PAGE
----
A profoundly humane comedy, Le Nozze di Figaro is a remarkable marriage of Mozart’s music at the height of his genius and one of the best librettos ever set. In adapting a play that caused a scandal with its revolutionary take on 18th-century society, librettist Lorenzo Da Ponte focused less on the original topical references and more on the timeless issues embedded in the frothy drawing-room comedy.
Sunday, January 16th, 2pm
It’s a concert of Orchestral Blockbusters as Yan Pascal Tortelier conducts the Berlioz Roman Carnival Overture and Rachmaninoff Symphonic Dances. Simone Lamsma makes her Heinz Hall debut in the Korngold Violin Concerto.
Saturday, January 22nd, 1pm
It’s perhaps the most romantic opera ever created. Puccini’s La Bohème has been a favorite for over a century. Carlo Rizzi conducts this masterwork blending superb music with a compelling story of young love among Parisian artists.
Soprano Maria Agresta portrays the ill-fated seamstress Mimì, alongside tenor Charles Castronovo as her lover, the poet Rodolfo. The on-again-off-again pair, Musetta and Marcello, are sung by soprano Gabriella Reyes and baritone Lucas Meachem. Rounding out the cast are Peter Kellner as Colline, Alexander Birch Elliott as Schaunard, and Donald Maxwell as both Benoit and Alcindoro.
La Bohème, has a marvelous ability to make a powerful first impression and to reveal unsuspected treasures after dozens of hearings. At first glance, La Bohème is the definitive depiction of the joys and sorrows of love and loss; on closer inspection, it reveals the deep emotional significance hidden in the trivial things—a bonnet, an old overcoat, a chance meeting with a neighbor—that make up our everyday lives.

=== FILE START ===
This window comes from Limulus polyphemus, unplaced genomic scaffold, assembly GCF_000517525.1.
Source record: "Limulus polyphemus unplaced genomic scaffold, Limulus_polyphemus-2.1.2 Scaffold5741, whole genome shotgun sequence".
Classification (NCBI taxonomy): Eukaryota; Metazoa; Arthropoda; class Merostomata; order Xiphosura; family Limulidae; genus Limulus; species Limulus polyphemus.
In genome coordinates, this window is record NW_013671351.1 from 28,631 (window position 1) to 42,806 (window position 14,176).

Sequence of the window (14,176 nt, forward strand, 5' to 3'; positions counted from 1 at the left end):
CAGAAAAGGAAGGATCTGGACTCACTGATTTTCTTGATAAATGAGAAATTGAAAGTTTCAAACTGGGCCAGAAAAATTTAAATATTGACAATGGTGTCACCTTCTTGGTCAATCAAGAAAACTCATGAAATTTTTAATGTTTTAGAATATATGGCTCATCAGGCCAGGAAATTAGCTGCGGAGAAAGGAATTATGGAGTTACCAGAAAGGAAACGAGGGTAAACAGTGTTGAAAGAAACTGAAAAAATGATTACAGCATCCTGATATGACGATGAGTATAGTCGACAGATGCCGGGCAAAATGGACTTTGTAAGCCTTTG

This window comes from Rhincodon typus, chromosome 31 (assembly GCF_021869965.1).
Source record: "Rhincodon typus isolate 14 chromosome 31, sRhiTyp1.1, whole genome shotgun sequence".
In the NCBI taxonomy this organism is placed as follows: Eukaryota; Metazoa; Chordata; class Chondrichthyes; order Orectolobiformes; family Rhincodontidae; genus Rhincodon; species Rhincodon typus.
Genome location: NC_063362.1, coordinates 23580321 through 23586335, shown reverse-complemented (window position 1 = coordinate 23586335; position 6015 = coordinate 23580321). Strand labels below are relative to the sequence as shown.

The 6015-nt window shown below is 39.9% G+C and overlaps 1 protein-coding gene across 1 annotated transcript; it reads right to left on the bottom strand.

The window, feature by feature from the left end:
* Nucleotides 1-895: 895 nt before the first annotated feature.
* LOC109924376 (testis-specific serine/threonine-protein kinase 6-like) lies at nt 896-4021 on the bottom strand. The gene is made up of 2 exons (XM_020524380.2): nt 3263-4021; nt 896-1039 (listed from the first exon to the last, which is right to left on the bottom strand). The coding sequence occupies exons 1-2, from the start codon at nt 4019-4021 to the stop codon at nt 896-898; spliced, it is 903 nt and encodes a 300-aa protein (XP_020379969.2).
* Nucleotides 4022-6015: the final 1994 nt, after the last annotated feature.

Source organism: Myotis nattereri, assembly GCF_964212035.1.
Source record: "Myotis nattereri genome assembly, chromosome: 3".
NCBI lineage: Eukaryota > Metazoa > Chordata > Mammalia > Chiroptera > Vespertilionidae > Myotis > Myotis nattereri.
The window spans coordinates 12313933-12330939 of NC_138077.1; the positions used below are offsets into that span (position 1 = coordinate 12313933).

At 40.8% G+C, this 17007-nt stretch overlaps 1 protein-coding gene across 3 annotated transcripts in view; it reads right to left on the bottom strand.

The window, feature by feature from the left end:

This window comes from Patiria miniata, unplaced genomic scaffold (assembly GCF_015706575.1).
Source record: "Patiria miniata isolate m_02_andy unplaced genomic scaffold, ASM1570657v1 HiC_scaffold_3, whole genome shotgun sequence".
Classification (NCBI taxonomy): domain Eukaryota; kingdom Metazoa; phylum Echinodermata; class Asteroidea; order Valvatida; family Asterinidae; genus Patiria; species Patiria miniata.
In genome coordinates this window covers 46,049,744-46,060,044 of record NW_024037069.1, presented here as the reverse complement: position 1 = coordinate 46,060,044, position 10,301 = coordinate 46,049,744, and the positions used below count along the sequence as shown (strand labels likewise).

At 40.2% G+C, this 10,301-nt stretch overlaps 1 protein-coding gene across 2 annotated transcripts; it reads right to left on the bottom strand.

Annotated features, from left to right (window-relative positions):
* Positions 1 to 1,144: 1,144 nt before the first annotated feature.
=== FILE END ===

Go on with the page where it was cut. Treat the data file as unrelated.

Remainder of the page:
Sunday, January 23rd, 2pm
It’s the debut of conductor Pietari Inkinen as he leads the Pittsburgh Symphony Orchestra in Pohjola’s Daughter by Sibelius and Tchaikovsky’s Symphony No. 4. Also making her Heinz Hall debut is Beatrice Rana in the Prokofiev Piano Concerto No. 3.
Saturday, January 29th, 1pm
The Met presents a bold new take on Verdi’s timeless tragedy from Bartlett Sher. The Tony Award–winning director resets the opera’s action in 1920s Europe, with Art Deco sets by Michael Yeargan and elegant costumes by Catherine Zuber, themselves boasting a combined eight Tony Awards. Baritone Quinn Kelsey, a commanding artist at the height of his powers, brings his searing portrayal of the title role to the Met for the first time, starring alongside soprano Rosa Feola as Gilda and tenor Piotr Beczała as the Duke of Mantua, with leading maestro Daniele Rustioni on the podium.
A dramatic journey of undeniable force, Rigoletto was immensely popular from its premiere and remains fresh and powerful to this day. The story, based on a controversial play by Victor Hugo, tells of an outsider—a hunchbacked jester—who struggles to balance the dueling elements of beauty and evil that exist in his life. Written during the most fertile period of Verdi’s artistic life, the opera resonates with a universality that is frequently called Shakespearean.
Sunday, January 30th, 2pm
Markus Stenz conducts Debussy’s “The Sunken Cathedral” and the Scriabin “Poem of Ecstasy.” Plus Behzod Abduraimov plays the Rachmaninoff Piano Concerto No. 2.